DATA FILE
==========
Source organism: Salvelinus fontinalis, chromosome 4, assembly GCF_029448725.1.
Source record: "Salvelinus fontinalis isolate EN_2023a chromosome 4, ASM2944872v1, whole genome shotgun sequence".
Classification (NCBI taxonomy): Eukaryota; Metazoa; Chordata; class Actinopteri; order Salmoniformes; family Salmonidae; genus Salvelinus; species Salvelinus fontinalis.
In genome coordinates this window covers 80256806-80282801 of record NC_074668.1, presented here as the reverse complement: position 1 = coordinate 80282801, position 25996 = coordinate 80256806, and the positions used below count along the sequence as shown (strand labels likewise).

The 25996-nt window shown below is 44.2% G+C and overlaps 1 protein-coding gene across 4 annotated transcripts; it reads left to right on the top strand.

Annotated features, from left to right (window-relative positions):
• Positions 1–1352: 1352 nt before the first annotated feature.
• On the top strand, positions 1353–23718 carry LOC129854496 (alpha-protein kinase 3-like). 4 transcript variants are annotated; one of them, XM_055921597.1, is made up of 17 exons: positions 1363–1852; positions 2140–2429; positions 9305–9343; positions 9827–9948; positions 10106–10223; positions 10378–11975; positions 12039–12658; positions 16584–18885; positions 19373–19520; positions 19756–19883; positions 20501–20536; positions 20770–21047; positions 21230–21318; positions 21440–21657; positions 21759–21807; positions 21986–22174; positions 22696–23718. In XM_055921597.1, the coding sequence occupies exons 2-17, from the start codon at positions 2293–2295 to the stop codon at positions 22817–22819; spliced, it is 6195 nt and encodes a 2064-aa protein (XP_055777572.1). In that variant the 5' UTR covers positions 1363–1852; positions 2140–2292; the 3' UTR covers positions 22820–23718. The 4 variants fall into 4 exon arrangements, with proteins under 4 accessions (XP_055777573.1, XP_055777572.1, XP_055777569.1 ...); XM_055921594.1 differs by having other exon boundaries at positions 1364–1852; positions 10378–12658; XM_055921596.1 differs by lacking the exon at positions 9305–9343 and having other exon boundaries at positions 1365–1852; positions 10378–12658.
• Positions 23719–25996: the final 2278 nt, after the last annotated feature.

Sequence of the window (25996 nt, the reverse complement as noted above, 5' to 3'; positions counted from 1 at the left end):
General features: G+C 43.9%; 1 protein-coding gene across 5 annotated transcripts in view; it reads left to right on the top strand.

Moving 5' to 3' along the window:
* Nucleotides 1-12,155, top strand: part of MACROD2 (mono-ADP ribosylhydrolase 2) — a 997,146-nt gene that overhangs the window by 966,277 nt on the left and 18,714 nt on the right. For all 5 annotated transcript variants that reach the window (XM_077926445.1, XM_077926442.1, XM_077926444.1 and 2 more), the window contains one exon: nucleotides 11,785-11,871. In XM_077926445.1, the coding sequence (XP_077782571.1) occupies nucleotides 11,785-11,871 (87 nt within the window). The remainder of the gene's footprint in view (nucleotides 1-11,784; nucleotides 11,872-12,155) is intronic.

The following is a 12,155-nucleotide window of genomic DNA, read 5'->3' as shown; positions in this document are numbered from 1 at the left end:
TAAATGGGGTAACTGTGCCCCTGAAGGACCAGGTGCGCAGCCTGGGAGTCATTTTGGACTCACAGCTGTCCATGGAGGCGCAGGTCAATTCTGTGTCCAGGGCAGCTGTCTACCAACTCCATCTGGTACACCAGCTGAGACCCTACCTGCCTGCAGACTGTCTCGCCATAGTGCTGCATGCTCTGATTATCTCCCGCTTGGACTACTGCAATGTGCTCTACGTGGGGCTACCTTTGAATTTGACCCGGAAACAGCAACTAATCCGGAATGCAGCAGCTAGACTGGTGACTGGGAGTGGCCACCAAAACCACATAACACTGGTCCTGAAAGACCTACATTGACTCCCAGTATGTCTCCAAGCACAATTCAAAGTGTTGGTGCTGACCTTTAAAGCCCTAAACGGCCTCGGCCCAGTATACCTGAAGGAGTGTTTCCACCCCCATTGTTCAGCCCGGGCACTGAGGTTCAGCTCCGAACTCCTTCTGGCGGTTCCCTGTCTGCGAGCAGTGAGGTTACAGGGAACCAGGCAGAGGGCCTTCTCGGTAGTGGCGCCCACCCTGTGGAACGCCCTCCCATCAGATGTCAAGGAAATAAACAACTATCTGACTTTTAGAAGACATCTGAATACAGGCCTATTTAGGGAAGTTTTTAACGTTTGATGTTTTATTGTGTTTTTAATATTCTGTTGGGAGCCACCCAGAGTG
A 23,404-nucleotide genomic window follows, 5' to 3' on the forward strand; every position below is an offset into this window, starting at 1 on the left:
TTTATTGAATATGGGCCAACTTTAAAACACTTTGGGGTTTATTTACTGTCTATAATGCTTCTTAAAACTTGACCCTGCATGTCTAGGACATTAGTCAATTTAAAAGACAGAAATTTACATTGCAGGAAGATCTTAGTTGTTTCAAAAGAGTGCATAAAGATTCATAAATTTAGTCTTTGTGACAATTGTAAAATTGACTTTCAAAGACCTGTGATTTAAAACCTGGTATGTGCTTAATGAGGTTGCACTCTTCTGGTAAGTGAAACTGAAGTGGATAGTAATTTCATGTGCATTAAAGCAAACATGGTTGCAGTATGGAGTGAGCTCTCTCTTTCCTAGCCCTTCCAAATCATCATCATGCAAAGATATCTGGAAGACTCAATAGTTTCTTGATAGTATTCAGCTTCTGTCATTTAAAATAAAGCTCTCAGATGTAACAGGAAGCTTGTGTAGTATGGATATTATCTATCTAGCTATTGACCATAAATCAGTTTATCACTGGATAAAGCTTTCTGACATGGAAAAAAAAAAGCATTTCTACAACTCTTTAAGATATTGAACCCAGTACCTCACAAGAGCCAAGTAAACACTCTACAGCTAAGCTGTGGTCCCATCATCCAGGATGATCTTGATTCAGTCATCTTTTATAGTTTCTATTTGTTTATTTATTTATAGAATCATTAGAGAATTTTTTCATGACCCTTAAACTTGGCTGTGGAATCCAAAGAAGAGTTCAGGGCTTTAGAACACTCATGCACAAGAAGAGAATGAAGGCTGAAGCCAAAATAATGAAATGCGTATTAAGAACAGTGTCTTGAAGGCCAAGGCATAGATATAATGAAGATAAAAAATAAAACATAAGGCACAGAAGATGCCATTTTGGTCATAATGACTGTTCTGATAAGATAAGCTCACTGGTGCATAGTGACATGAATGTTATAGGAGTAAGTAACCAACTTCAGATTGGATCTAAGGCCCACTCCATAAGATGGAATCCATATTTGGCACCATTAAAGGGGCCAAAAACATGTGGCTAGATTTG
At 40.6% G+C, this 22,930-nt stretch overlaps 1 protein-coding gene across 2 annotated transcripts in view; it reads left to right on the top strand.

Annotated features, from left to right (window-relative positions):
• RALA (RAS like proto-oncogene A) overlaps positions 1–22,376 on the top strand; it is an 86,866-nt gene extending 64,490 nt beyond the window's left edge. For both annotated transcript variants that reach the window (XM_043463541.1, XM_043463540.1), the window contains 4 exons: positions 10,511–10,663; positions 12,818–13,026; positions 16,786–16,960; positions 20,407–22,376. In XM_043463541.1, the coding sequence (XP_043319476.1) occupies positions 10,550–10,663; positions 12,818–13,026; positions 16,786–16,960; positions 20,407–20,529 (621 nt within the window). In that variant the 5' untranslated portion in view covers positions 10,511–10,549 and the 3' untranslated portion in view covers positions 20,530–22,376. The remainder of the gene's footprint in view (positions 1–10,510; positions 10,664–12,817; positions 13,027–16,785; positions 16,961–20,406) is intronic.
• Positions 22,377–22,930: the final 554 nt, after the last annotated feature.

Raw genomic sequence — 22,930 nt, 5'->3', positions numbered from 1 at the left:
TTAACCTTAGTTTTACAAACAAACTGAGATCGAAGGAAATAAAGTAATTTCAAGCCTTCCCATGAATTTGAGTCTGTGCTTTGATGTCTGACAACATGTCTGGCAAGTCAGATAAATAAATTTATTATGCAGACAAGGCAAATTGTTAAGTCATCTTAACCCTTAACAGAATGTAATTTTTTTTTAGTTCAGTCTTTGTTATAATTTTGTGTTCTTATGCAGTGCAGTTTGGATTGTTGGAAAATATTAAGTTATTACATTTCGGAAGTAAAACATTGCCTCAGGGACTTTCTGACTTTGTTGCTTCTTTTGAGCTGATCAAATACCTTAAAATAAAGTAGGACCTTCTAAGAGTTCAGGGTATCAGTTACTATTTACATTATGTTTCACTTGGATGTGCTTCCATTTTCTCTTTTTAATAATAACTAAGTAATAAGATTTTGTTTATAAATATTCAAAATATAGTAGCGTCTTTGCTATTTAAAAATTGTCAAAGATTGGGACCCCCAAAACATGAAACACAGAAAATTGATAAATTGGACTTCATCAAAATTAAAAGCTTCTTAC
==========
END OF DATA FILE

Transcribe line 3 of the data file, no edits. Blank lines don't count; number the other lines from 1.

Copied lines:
Classification (NCBI taxonomy): Eukaryota; Metazoa; Chordata; class Actinopteri; order Salmoniformes; family Salmonidae; genus Salvelinus; species Salvelinus fontinalis.